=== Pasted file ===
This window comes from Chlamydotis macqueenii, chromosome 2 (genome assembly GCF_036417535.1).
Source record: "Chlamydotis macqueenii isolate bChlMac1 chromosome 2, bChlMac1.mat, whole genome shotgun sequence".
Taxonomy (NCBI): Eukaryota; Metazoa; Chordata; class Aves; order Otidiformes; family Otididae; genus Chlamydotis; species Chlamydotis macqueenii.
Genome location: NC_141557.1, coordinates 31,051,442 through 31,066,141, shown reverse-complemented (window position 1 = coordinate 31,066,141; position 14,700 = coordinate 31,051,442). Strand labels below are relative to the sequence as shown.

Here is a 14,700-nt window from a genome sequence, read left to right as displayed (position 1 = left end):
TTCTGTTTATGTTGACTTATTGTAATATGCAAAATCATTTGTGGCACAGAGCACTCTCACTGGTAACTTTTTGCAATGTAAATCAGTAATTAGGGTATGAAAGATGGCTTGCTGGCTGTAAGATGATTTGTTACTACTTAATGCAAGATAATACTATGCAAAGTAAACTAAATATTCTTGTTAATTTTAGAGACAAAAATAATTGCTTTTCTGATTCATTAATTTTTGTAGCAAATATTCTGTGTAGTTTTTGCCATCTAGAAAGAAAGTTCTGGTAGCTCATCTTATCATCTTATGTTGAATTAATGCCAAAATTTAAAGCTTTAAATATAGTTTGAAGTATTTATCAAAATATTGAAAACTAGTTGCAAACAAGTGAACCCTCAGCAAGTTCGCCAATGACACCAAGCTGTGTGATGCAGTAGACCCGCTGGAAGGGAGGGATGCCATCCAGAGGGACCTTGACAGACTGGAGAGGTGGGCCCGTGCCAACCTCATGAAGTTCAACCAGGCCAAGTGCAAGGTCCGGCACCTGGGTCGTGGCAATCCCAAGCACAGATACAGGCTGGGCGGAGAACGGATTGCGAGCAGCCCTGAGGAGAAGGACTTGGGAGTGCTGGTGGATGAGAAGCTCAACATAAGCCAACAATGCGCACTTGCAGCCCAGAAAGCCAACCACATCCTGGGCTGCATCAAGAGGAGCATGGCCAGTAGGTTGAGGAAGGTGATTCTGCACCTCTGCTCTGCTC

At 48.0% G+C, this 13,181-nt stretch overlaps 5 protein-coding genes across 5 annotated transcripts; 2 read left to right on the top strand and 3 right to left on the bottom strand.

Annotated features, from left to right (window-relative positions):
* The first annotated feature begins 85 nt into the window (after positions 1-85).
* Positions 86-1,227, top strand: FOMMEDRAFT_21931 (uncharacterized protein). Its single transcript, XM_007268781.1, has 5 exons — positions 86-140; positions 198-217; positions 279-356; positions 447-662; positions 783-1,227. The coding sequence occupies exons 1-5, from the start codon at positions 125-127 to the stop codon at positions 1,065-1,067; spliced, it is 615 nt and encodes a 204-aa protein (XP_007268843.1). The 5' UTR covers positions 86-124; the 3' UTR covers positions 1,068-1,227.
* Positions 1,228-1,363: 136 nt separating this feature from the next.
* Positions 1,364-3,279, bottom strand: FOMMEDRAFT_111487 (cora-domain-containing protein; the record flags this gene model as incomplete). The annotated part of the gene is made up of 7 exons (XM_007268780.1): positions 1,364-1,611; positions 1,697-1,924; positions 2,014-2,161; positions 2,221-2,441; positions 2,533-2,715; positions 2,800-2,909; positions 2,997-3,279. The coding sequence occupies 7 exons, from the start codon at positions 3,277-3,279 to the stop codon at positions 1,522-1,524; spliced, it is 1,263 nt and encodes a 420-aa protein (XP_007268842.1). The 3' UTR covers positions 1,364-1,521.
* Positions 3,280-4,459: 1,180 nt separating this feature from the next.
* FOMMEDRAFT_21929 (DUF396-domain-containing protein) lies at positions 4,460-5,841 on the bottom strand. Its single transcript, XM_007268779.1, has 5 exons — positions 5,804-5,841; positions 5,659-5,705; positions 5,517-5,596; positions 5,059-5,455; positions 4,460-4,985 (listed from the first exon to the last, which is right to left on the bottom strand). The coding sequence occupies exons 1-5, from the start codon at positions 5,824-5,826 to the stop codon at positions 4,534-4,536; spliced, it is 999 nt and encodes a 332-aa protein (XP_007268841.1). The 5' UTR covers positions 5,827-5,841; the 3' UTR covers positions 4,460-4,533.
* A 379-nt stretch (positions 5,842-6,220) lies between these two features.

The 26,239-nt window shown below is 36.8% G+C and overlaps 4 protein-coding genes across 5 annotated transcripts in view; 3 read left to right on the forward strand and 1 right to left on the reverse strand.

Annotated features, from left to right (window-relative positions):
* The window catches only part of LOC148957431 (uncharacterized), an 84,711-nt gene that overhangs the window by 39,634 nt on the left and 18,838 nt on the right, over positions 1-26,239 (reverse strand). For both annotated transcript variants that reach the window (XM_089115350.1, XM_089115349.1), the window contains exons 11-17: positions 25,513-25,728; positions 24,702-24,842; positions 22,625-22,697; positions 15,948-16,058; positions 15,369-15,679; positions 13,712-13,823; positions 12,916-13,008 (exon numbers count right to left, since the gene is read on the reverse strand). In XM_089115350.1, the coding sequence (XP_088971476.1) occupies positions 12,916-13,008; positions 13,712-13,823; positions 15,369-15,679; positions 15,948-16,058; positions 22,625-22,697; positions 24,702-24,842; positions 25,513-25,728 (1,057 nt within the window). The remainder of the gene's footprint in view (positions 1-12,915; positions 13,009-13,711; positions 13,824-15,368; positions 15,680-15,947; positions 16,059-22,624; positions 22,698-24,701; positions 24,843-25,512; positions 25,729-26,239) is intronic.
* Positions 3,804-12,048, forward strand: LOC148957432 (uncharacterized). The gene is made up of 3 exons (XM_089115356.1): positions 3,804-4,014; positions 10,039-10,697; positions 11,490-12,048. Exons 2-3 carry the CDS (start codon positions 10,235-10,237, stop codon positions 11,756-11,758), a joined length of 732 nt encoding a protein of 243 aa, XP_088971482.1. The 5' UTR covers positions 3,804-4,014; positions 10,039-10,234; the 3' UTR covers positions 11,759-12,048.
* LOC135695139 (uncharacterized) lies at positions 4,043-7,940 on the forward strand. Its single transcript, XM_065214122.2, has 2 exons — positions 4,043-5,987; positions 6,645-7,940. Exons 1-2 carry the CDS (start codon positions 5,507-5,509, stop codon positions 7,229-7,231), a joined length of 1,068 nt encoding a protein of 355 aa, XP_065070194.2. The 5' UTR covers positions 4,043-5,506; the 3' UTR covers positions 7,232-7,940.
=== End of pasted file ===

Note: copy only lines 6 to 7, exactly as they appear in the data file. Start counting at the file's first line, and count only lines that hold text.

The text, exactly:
TTCTGTTTATGTTGACTTATTGTAATATGCAAAATCATTTGTGGCACAGAGCACTCTCACTGGTAACTTTTTGCAATGTAAATCAGTAATTAGGGTATGAAAGATGGCTTGCTGGCTGTAAGATGATTTGTTACTACTTAATGCAAGATAATACTATGCAAAGTAAACTAAATATTCTTGTTAATTTTAGAGACAAAAATAATTGCTTTTCTGATTCATTAATTTTTGTAGCAAATATTCTGTGTAGTTTTTGCCATCTAGAAAGAAAGTTCTGGTAGCTCATCTTATCATCTTATGTTGAATTAATGCCAAAATTTAAAGCTTTAAATATAGTTTGAAGTATTTATCAAAATATTGAAAACTAGTTGCAAACAAGTGAACCCTCAGCAAGTTCGCCAATGACACCAAGCTGTGTGATGCAGTAGACCCGCTGGAAGGGAGGGATGCCATCCAGAGGGACCTTGACAGACTGGAGAGGTGGGCCCGTGCCAACCTCATGAAGTTCAACCAGGCCAAGTGCAAGGTCCGGCACCTGGGTCGTGGCAATCCCAAGCACAGATACAGGCTGGGCGGAGAACGGATTGCGAGCAGCCCTGAGGAGAAGGACTTGGGAGTGCTGGTGGATGAGAAGCTCAACATAAGCCAACAATGCGCACTTGCAGCCCAGAAAGCCAACCACATCCTGGGCTGCATCAAGAGGAGCATGGCCAGTAGGTTGAGGAAGGTGATTCTGCACCTCTGCTCTGCTC

At 48.0% G+C, this 13,181-nt stretch overlaps 5 protein-coding genes across 5 annotated transcripts; 2 read left to right on the top strand and 3 right to left on the bottom strand.